According to W3 Techs WordPress powers 17.4% of the websites on the Internet. Total market share of the Content Management space is 54.7%*.
It’s not hard to see why – WordPress is what a content management system should be. Starting life as a blogging platform, WordPress puts the content first and separates the core components of website delivery – content, look and feel, distribution and user interaction into logical sections. With the release of WordPress 3.5 last month, the WordPress developers have continued to build on the platform, focussing on media and the administration UI.
WordPress has a fantastic ecosystem – Themes and Plugins allows for complete control over the look and functionality of the software respectively. Want to make your site look great on mobile devices as it does on retina displays? No problem. Want to turn your WordPress site into a fully fledged e-commerce solution? Why not.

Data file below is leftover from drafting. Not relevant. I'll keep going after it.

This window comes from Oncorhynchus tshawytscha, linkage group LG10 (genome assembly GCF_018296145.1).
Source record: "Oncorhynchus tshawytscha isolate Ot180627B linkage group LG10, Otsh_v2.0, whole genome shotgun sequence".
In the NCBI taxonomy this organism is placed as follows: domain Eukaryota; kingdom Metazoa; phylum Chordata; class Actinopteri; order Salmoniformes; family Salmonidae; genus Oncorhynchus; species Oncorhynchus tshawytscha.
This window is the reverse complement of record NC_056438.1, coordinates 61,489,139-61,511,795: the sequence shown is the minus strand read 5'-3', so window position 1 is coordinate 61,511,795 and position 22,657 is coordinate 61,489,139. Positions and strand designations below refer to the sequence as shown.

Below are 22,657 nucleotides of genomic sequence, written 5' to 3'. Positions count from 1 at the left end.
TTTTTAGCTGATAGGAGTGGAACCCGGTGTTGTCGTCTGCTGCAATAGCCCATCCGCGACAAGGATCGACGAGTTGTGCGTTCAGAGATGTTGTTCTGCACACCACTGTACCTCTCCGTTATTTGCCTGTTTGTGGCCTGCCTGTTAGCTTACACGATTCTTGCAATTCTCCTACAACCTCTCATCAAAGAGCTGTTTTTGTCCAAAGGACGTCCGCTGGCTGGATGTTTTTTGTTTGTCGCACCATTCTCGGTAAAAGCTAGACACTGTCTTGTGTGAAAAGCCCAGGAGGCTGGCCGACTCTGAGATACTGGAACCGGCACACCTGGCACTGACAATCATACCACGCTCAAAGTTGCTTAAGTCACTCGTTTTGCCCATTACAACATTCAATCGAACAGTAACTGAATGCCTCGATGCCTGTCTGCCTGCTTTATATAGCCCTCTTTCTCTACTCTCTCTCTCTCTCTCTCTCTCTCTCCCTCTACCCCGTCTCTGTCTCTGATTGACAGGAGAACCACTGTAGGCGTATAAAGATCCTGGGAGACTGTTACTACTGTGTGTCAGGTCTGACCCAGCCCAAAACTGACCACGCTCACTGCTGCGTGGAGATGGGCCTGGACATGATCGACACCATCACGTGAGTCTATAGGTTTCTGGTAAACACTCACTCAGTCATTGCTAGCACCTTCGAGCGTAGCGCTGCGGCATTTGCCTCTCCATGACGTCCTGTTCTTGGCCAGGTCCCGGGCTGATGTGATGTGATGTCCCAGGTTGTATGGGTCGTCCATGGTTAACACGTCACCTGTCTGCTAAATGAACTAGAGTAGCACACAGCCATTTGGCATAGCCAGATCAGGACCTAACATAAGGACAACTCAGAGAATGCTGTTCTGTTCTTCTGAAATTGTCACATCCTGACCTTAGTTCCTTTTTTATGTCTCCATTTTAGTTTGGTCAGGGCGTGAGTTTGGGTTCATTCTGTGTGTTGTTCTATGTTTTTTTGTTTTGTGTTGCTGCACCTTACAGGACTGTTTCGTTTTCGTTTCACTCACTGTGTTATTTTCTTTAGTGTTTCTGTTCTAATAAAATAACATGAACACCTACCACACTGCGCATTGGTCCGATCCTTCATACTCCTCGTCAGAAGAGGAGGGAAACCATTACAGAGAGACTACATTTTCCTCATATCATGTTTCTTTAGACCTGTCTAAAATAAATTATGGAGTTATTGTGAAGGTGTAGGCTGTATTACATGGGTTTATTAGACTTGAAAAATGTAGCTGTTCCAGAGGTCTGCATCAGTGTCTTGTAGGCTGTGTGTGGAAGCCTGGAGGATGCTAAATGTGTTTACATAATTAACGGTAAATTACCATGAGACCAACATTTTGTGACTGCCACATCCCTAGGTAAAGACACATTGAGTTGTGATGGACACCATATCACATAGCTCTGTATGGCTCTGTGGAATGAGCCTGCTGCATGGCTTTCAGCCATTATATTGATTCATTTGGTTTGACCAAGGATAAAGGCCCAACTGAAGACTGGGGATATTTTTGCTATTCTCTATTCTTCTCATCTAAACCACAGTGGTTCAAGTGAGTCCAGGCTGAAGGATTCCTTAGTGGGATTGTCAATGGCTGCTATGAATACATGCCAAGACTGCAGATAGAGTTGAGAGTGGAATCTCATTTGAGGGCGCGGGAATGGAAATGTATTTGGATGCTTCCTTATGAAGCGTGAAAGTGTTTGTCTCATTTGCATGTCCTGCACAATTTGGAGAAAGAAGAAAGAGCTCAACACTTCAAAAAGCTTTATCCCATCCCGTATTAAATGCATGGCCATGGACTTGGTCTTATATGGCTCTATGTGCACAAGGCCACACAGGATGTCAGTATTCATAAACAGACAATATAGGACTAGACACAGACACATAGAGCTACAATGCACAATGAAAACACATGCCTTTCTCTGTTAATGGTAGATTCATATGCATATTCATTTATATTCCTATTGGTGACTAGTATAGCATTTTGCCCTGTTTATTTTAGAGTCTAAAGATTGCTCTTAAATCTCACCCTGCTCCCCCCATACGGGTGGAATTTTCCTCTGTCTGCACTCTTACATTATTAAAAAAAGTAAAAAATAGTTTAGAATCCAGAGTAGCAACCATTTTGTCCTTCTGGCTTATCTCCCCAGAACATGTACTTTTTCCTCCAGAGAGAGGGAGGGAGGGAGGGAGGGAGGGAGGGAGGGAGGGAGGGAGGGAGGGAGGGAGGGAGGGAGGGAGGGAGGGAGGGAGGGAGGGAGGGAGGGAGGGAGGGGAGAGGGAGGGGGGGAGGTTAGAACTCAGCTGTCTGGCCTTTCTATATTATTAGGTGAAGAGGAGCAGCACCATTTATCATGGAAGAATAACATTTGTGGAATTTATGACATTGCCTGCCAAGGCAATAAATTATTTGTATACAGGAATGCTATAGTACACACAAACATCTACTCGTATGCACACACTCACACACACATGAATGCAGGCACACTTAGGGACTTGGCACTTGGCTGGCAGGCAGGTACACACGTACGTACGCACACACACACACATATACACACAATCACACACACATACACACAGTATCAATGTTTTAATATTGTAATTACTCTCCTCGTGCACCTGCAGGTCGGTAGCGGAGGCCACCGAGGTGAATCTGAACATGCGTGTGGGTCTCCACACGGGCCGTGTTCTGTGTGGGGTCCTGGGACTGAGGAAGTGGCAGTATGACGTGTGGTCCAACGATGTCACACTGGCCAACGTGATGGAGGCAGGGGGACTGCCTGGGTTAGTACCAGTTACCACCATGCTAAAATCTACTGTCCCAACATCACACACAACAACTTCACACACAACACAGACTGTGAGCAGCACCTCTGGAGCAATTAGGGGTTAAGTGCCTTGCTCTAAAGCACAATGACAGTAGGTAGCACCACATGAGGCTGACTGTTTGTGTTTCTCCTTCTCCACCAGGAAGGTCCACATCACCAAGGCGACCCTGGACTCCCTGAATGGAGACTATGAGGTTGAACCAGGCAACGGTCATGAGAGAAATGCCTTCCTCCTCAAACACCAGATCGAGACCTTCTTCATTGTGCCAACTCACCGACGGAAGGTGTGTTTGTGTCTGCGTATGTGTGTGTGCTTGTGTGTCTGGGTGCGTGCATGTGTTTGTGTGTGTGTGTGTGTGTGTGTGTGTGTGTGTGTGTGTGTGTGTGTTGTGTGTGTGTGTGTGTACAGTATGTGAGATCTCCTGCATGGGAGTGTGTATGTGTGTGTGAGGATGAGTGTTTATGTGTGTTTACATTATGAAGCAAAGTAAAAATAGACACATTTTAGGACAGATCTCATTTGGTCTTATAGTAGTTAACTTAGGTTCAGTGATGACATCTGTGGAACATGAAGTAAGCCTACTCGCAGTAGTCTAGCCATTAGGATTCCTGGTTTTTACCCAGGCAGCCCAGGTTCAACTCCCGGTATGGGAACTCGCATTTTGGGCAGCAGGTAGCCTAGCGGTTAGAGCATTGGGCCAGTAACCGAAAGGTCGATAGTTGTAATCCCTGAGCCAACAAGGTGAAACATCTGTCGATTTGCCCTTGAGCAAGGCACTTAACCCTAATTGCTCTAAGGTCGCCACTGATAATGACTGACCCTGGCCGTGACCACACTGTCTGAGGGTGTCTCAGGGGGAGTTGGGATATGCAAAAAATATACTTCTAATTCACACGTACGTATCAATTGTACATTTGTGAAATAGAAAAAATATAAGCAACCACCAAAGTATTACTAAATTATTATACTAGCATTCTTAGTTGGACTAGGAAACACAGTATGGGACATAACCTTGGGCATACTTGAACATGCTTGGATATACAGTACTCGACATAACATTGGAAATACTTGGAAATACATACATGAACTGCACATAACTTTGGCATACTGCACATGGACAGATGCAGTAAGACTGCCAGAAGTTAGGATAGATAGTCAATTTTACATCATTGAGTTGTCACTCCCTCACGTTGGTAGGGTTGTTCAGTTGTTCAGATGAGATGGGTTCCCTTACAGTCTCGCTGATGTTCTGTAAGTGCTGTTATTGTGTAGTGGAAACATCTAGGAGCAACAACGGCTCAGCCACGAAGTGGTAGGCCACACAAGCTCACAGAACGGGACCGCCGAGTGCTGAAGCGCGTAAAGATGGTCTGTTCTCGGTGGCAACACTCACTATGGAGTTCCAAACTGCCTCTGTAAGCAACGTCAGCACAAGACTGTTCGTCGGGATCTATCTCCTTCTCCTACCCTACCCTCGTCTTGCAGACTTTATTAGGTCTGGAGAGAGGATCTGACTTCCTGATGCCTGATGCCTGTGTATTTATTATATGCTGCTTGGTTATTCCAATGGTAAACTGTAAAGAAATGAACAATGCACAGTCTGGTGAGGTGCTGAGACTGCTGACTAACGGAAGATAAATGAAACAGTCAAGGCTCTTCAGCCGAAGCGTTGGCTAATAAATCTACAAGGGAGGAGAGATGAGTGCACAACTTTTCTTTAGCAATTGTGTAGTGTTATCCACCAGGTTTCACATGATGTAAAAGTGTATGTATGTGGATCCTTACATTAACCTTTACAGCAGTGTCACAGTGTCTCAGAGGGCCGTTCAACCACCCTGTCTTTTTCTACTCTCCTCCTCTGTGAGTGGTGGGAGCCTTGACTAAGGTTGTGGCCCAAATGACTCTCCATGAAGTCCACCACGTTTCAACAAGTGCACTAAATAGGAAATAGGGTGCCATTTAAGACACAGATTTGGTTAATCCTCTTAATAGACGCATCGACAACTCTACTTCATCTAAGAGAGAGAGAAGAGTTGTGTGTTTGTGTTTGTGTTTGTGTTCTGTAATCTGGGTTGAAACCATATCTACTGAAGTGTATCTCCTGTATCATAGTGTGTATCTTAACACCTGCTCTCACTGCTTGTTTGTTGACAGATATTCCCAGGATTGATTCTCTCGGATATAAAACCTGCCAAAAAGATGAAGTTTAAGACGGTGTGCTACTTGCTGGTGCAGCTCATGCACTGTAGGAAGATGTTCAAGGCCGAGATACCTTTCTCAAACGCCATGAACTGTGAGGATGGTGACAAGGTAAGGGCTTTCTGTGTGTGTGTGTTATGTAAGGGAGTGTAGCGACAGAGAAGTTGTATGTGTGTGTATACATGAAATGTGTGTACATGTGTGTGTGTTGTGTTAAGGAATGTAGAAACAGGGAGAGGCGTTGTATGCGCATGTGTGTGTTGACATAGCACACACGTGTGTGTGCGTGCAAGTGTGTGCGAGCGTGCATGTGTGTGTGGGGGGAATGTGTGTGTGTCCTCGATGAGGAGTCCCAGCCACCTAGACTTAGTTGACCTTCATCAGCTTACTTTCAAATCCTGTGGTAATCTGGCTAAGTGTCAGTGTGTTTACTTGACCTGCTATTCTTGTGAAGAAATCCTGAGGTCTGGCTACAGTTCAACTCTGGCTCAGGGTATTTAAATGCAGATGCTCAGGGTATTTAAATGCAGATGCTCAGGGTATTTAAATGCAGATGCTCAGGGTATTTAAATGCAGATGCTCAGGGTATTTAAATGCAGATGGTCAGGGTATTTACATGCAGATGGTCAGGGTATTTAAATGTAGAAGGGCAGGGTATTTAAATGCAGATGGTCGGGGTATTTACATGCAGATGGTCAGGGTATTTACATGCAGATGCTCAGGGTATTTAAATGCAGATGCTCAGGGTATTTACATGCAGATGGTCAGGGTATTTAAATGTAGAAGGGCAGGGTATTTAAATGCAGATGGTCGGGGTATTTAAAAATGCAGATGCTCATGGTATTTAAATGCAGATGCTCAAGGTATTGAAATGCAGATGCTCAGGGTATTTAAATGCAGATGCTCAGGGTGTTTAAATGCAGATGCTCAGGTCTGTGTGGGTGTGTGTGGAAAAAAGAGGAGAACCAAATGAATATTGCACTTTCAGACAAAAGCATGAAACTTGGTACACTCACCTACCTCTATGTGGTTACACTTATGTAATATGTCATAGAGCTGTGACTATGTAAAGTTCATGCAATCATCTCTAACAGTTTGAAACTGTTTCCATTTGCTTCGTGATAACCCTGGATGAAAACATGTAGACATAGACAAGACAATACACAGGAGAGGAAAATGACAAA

For developers, too, WordPress is logically organised, well documented and provides a flexible API. While some of the nuances can catch folk out from time-to-time, the learning curve is fairly shallow and the filters and action hooks system works well.
* Figures correct at time of publication